As a culture, we continuously grapple with polarization. The world watches our children kill each other. We have more than enough to take care of our own, yet greed leaves a trail of destitution and suffering in its wake. Our environment and our wild neighbors fall victim to our short sightedness and more greed.

How can we ever surmount these forces if we can’t even make the effort to see each other?

Why is it so easy to see the beauty of a sunflower’s wide open face, but not the beauty in each human face around us?IMG_7463

For a while, in the north, I let myself be defeated and learned to avert my gaze in public places. But, all I saw was the ice and snow beneath my feet. Evidence of the world, but no interaction that brought it–and me–to life.

For a while, I thought about the sunflowers and how shoving a flower in someone’s face forces them into the present and usually, makes them smile. Yes, I contemplated taking flowers with me on my daily ambles and handing them to any passerby. I know, what a hippie.

But, instead, I’ve decided to always lift my face to the light–the flickers of it that I know live in the eyes of others, the flashes of it that come from a smile, or the color of it that is absorbed in cheeks and hair. It’s there, even if my gaze is not met. It’s there, even if others don’t see it in themselves.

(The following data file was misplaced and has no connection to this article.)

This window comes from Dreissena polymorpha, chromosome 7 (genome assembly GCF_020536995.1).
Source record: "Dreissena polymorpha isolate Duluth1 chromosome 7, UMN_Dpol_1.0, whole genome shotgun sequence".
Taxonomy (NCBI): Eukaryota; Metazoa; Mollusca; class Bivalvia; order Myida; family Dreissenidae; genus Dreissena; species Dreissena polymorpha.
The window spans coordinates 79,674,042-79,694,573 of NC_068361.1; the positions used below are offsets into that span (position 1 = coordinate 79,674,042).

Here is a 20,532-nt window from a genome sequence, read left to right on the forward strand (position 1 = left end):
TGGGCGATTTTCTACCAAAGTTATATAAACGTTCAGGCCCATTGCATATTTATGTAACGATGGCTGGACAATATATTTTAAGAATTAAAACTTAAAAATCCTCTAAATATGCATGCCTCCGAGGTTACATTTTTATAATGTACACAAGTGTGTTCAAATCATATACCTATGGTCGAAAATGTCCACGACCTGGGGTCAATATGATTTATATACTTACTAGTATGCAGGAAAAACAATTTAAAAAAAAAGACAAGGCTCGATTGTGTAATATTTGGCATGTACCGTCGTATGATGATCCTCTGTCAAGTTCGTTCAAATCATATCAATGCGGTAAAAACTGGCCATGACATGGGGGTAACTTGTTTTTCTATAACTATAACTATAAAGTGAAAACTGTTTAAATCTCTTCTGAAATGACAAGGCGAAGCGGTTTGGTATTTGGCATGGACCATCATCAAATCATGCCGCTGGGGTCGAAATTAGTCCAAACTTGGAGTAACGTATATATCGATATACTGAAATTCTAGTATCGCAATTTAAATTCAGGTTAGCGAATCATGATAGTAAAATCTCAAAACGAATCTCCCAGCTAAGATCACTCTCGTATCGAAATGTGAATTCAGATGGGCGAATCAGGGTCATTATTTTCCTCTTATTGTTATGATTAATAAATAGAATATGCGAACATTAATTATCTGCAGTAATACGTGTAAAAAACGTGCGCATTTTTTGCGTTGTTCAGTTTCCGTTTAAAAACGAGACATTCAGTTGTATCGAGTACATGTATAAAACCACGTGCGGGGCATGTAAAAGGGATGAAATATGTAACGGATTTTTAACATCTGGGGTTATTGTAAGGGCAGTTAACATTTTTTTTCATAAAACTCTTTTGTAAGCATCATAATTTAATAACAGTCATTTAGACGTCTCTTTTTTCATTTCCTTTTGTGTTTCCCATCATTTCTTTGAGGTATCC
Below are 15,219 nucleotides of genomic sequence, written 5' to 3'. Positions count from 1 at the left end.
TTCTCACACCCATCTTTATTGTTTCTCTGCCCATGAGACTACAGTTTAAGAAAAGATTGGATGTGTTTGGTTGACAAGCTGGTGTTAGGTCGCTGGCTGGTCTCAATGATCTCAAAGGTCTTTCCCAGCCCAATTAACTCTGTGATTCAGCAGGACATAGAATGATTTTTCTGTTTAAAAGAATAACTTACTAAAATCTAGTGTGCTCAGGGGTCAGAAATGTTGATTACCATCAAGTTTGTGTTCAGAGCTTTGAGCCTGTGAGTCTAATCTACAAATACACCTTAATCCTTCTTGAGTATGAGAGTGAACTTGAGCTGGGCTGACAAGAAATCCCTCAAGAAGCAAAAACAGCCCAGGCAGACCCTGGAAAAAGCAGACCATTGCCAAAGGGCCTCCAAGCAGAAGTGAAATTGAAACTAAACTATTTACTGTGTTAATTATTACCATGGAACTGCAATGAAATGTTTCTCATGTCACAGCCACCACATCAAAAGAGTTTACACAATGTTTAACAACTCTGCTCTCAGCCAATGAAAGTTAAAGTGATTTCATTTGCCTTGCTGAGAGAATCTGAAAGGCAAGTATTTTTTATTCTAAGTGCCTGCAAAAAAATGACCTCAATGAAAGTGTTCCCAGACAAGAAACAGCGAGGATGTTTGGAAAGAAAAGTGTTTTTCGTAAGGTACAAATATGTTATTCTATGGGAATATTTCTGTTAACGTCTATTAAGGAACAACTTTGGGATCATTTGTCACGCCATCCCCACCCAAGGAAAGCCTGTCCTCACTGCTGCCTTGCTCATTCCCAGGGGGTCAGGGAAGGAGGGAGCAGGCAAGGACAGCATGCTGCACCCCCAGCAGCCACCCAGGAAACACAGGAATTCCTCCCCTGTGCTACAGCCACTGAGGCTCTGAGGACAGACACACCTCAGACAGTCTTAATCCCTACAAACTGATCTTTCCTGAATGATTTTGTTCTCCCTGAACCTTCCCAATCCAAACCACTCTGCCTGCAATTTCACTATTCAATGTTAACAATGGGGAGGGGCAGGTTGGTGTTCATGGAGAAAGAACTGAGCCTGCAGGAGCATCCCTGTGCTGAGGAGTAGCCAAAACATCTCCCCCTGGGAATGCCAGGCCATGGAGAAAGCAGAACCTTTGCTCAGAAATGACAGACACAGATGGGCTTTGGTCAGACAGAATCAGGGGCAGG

I know that Montana isn’t like other places in the world, but it’s not so different, either. Sure, our little big town is growing, but its charm and community comes from that place where gaze meets gaze. I welcome strangers to my home, but I also believe that those of us who call this home need to show others how we do it here.

So, I ask my worldly neighbors: Even if you are on your phone, look up and smile. Even if your day is dark, look up and find the light. Even if you can’t seem to find beauty, remember the unapologetic vibrancy of sunflowers. In the warmth of that vibrancy, I can see you, and you can see me. In that space, we hold each other in the world; for good or bad. And maybe in this way, we are a little less lost.